Abandoned Ijegun, Idimu, Envy Ejigbo-Ikotun Road
Now, they are warning Governor Akinwunmi Ambode’s latest babe to beware, saying a similar fate could lurk around the corner.
Eyeing Ejigbo-Ikotun road from far off, Ijegun-Jakande and Idimu-Ejigbo roads have very good reason to be jealous. They both have reached advanced stages of construction, and may have even announced to their kinfolks that they had just a few more months to conjugality. But when everyone least expected, Ambode paid a visit to their neighbour, a privilege they never had. Not only that, he even swore (okay, he promised) to fix the road. And before residents of the area could say cheese, heavy machines had moved in and begun a historic transformation.
It might never be known why the Lagos State government abandoned mid-stream its romance with Idimu-Ejigbo and Ijegun-Jakande roads. One thing is clear, however: its singular act of developmental infidelity has brought hardship to residents of the affected areas.
“It has crashed business,” said one shop owner at the OPC Junction end of the Idimu-Ejigbo road. He cried that with diversion of traffic from the unfinished section, the flow of customers has turned to a pitiful trickle. “Residents can no longer take their cars home, like the owner of this car (pointing to a green SUV parked in front of his shop).
The owner of the car, simply referred to as Pastor, complained that the present state of the abandoned road precipitates severe flooding when rain falls. “It was even God that helped me,” he said of his car, drawing the reporter’s attention to a yellow bus that “for over six months” has been unable to move out of his compound.
“The situation is pathetic. We don’t know why work stopped. We heard that the contractor was not paid. Others said the Lagos State government wanted to do a reappraisal of existing contracts. Yet, others said it is pay back time for those who didn’t vote Ambode in the last governorship election. About a month ago, we heard that work would resume shortly. We hope that government will ensure that work commences, because people, here, are not finding it funny,” he said.
“I am praying that God will touch their hearts to come back and finish this job,” said one spare parts trader. “We used to sell before, but now the road diversion has taken our customers away. It’s only a few people who know us that still come here,” he added.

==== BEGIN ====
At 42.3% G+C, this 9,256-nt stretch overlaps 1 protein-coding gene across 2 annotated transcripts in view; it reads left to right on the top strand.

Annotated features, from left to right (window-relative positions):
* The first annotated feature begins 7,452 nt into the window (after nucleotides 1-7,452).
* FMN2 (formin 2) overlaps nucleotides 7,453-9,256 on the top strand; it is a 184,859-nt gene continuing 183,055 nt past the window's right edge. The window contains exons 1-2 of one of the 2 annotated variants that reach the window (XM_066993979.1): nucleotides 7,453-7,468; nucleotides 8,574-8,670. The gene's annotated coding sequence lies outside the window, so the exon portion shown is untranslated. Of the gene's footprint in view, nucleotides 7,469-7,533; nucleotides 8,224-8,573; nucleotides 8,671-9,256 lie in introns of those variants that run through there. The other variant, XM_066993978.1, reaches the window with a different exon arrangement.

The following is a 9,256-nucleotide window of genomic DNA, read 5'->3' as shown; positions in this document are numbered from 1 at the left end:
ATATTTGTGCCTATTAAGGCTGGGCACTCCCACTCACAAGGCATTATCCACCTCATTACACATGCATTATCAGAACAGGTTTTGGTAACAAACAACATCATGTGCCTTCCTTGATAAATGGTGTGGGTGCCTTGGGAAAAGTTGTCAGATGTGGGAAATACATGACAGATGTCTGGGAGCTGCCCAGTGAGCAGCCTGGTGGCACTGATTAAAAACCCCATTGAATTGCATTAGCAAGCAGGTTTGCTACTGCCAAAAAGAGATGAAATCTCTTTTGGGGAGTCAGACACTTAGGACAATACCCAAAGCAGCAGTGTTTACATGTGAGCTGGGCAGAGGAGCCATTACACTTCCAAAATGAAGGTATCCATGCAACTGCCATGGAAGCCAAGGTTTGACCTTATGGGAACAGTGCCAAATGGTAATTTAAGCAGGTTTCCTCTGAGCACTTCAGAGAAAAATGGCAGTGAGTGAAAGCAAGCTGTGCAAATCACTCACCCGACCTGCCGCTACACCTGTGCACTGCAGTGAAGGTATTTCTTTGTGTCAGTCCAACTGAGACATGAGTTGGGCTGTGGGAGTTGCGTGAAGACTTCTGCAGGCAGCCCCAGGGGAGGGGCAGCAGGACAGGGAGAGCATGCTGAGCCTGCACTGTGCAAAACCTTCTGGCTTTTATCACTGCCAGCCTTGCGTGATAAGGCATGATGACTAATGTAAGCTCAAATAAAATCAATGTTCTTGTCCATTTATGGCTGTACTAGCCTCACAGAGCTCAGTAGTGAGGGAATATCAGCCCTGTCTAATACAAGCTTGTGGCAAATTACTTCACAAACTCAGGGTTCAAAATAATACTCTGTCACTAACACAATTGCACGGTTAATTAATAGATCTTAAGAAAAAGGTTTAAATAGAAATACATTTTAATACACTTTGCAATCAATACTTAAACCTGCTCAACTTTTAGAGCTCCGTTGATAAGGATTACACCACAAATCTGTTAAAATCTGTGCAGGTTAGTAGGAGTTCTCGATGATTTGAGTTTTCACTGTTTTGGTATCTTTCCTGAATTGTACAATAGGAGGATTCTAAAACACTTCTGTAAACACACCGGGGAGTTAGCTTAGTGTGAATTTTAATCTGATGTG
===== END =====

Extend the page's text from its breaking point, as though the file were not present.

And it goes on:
A spokesman for Kaniex Filling Station, located in the same area, complained bitterly that the station had been operating on a lease, and that the operators are under obligation to cough out millions despite being forced out of business for many months by the road diversion.
“We borrowed money from a bank to lease that station. For this year, it means we are not going to get anything; and that’s a huge loss on our side. It’s a terrible situation. It’s very terrible. We contacted the contractor in July. We didn’t see them. They said they would come back in August. We have not seen them till now. It seems that the contract has been abandoned. We want the road to be finished, so that we can get back to business. Even the people that work at the station have been at home for the past six months. And these are young school leavers; it’s affecting everybody,” he said.
The yard of Metropolitan Construction Company Limited, also in the area, was a ghost of its former self. There were no workers or heavy machinery, only two containers, concrete slabs, blocks, heaps of sand and granite, and one man who puffed away at a stick of cigarette, as his counterpart did laundry. They appeared to be security men. “The construction firm will return in two weeks,” said the smoker with an air of certainty.